The nature and content of telephone prescribing habits in a community practice

Fam Med. May-Jun 1990;22(3):205-9.

Abstract

Prescribing medicine over the telephone was studied during a two-month period in a two-physician fee-for-service private family practice. Of 1,264 telephone calls, 392 (31.0%) resulted in a medication prescription. Of these calls, 176 (44.9%) were for refills of previously prescribed medicines. The most common drugs for new telephone prescriptions were decongestants/antihistamines/antitussives, antibiotics, and pain medications. Medicines were more likely to be prescribed via telephone for the diagnoses of upper respiratory infections, headache, low-back pain, or bronchitis. A patient was more likely than expected to get a telephone prescription for new problems when a message was left in the office for the physician by a caller other than the patient's son or daughter.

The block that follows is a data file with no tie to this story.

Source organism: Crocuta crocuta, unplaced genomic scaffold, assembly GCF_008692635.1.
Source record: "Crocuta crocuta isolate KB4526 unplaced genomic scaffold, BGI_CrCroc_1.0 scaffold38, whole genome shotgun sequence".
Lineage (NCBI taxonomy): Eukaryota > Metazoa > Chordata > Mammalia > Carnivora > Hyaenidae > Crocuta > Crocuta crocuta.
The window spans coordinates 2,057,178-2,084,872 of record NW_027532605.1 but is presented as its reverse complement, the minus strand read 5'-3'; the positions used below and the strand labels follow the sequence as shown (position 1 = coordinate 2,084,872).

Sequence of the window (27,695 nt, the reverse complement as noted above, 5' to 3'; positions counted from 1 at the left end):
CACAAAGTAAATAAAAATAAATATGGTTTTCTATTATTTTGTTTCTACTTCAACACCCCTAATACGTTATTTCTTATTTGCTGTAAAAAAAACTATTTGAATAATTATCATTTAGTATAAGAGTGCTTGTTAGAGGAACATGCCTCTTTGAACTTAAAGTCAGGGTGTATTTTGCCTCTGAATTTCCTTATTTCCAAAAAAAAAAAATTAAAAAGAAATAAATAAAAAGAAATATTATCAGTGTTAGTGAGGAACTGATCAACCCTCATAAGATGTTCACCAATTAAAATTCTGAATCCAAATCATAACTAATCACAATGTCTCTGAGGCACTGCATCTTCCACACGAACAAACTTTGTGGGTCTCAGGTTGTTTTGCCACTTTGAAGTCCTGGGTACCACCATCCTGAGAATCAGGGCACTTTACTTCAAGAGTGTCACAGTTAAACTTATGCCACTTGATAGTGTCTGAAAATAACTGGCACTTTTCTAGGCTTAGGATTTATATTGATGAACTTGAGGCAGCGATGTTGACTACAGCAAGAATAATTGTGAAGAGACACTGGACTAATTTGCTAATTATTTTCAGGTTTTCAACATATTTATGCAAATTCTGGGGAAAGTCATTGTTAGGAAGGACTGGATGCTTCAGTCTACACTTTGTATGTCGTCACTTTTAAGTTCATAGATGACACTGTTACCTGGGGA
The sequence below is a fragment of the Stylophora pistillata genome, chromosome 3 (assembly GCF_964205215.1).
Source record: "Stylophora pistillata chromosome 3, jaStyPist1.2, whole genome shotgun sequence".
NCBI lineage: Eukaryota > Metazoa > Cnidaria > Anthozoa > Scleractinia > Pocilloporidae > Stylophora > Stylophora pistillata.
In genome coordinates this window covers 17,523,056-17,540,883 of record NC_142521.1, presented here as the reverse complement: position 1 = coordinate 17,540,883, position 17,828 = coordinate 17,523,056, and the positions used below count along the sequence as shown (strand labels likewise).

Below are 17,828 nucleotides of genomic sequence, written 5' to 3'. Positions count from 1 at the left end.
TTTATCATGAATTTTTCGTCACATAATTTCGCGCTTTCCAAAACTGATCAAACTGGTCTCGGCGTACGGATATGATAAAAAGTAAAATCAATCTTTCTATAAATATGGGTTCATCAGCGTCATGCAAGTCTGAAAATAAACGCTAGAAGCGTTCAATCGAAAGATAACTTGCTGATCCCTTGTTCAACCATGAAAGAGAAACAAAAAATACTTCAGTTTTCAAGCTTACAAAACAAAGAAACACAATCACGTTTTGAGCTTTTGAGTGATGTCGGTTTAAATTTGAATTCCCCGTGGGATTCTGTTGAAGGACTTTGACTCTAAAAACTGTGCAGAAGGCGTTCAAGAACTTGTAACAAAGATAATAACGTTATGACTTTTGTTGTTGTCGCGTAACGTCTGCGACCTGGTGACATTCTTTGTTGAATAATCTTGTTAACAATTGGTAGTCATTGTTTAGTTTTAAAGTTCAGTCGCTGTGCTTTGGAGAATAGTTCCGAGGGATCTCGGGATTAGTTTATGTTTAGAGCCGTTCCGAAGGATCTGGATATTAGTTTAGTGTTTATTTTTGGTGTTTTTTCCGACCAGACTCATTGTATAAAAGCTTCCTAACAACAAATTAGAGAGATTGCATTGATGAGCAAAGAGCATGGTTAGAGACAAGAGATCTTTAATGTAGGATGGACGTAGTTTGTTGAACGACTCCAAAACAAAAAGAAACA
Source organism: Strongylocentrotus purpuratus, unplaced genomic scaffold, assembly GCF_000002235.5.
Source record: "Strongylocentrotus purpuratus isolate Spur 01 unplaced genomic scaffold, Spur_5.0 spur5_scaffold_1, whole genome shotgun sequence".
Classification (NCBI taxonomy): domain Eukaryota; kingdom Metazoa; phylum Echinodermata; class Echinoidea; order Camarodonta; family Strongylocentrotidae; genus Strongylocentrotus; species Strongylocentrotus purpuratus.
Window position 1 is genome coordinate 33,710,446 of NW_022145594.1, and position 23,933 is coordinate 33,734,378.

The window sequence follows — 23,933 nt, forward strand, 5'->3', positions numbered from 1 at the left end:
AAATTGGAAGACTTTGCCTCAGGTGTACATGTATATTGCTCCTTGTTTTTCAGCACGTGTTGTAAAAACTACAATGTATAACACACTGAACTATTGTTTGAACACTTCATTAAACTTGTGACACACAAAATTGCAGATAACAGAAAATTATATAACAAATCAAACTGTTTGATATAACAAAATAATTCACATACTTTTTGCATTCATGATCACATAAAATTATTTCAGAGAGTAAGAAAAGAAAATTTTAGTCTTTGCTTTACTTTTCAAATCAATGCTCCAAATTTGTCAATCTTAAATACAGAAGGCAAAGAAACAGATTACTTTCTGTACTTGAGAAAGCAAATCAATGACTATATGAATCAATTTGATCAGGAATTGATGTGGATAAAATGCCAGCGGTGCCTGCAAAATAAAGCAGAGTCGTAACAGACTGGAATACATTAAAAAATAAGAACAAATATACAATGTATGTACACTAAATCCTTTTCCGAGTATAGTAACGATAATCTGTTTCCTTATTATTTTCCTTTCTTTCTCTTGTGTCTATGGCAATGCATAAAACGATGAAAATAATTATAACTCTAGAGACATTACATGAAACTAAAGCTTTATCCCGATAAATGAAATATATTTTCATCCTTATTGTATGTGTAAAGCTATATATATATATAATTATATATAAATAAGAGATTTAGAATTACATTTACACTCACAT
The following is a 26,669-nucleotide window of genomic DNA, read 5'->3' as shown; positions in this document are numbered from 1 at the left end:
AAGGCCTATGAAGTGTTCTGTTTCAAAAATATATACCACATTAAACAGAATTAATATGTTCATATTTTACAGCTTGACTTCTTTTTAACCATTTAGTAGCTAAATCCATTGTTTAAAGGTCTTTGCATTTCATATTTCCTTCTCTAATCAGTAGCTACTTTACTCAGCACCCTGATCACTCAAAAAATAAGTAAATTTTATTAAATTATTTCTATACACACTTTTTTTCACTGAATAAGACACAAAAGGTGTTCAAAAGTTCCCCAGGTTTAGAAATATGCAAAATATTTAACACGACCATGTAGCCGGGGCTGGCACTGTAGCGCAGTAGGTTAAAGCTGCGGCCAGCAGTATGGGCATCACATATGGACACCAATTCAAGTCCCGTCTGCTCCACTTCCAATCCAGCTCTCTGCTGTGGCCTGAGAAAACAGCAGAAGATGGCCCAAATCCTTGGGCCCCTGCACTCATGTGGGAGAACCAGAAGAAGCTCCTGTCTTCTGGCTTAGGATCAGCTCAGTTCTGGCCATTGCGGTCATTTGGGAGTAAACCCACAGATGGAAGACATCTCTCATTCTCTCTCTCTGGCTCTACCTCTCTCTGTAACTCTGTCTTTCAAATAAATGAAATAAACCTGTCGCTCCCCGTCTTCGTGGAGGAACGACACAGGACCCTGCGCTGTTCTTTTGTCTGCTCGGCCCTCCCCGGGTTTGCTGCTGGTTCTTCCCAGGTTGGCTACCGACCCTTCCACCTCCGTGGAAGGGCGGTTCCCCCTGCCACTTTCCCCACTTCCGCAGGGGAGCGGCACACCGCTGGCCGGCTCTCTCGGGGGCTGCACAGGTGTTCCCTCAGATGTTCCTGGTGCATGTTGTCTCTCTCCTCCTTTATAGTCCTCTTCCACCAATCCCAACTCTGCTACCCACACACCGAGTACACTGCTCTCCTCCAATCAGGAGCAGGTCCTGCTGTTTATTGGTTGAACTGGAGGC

MeSH terms

  • Causality
  • Drug Prescriptions / statistics & numerical data*
  • Family Practice / methods*
  • Female
  • Humans
  • Male
  • North Carolina
  • Practice Patterns, Physicians'*
  • Rural Population
  • Telephone*